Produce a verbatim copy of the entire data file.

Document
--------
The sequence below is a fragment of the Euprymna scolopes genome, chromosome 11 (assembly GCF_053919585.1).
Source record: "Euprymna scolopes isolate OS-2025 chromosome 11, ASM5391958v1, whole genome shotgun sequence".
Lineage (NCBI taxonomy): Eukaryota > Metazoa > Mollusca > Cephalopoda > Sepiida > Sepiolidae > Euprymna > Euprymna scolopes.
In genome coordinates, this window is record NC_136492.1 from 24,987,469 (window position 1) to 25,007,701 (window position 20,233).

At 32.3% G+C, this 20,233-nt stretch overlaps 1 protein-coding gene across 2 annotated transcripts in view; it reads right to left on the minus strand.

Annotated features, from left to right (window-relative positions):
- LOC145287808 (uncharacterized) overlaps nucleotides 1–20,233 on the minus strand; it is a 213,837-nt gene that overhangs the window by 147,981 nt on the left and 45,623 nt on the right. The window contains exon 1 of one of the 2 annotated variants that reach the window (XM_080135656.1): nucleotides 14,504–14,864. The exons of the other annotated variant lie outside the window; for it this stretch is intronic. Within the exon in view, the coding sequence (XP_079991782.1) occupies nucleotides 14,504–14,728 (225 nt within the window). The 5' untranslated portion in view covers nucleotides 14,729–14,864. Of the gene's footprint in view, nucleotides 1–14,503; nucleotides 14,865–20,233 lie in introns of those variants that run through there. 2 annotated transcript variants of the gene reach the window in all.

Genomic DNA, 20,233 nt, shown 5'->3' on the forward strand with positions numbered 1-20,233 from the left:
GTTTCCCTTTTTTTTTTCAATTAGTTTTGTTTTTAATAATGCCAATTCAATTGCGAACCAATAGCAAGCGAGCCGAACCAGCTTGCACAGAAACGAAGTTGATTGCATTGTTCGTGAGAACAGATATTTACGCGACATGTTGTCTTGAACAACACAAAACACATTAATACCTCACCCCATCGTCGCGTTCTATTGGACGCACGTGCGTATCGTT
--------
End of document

The sequence below is a fragment of the Euprymna scolopes genome, chromosome 11 (assembly GCF_053919585.1).
Source record: "Euprymna scolopes isolate OS-2025 chromosome 11, ASM5391958v1, whole genome shotgun sequence".
Lineage (NCBI taxonomy): Eukaryota > Metazoa > Mollusca > Cephalopoda > Sepiida > Sepiolidae > Euprymna > Euprymna scolopes.
In genome coordinates, this window is record NC_136492.1 from 24,987,469 (window position 1) to 25,007,701 (window position 20,233).

At 32.3% G+C, this 20,233-nt stretch overlaps 1 protein-coding gene across 2 annotated transcripts in view; it reads right to left on the minus strand.

Annotated features, from left to right (window-relative positions):
- LOC145287808 (uncharacterized) overlaps nucleotides 1–20,233 on the minus strand; it is a 213,837-nt gene that overhangs the window by 147,981 nt on the left and 45,623 nt on the right. The window contains exon 1 of one of the 2 annotated variants that reach the window (XM_080135656.1): nucleotides 14,504–14,864. The exons of the other annotated variant lie outside the window; for it this stretch is intronic. Within the exon in view, the coding sequence (XP_079991782.1) occupies nucleotides 14,504–14,728 (225 nt within the window). The 5' untranslated portion in view covers nucleotides 14,729–14,864. Of the gene's footprint in view, nucleotides 1–14,503; nucleotides 14,865–20,233 lie in introns of those variants that run through there. 2 annotated transcript variants of the gene reach the window in all.

Genomic DNA, 20,233 nt, shown 5'->3' on the forward strand with positions numbered 1-20,233 from the left:
GTTTCCCTTTTTTTTTTCAATTAGTTTTGTTTTTAATAATGCCAATTCAATTGCGAACCAATAGCAAGCGAGCCGAACCAGCTTGCACAGAAACGAAGTTGATTGCATTGTTCGTGAGAACAGATATTTACGCGACATGTTGTCTTGAACAACACAAAACACATTAATACCTCACCCCATCGTCGCGTTCTATTGGACGCACGTGCGTATCGTT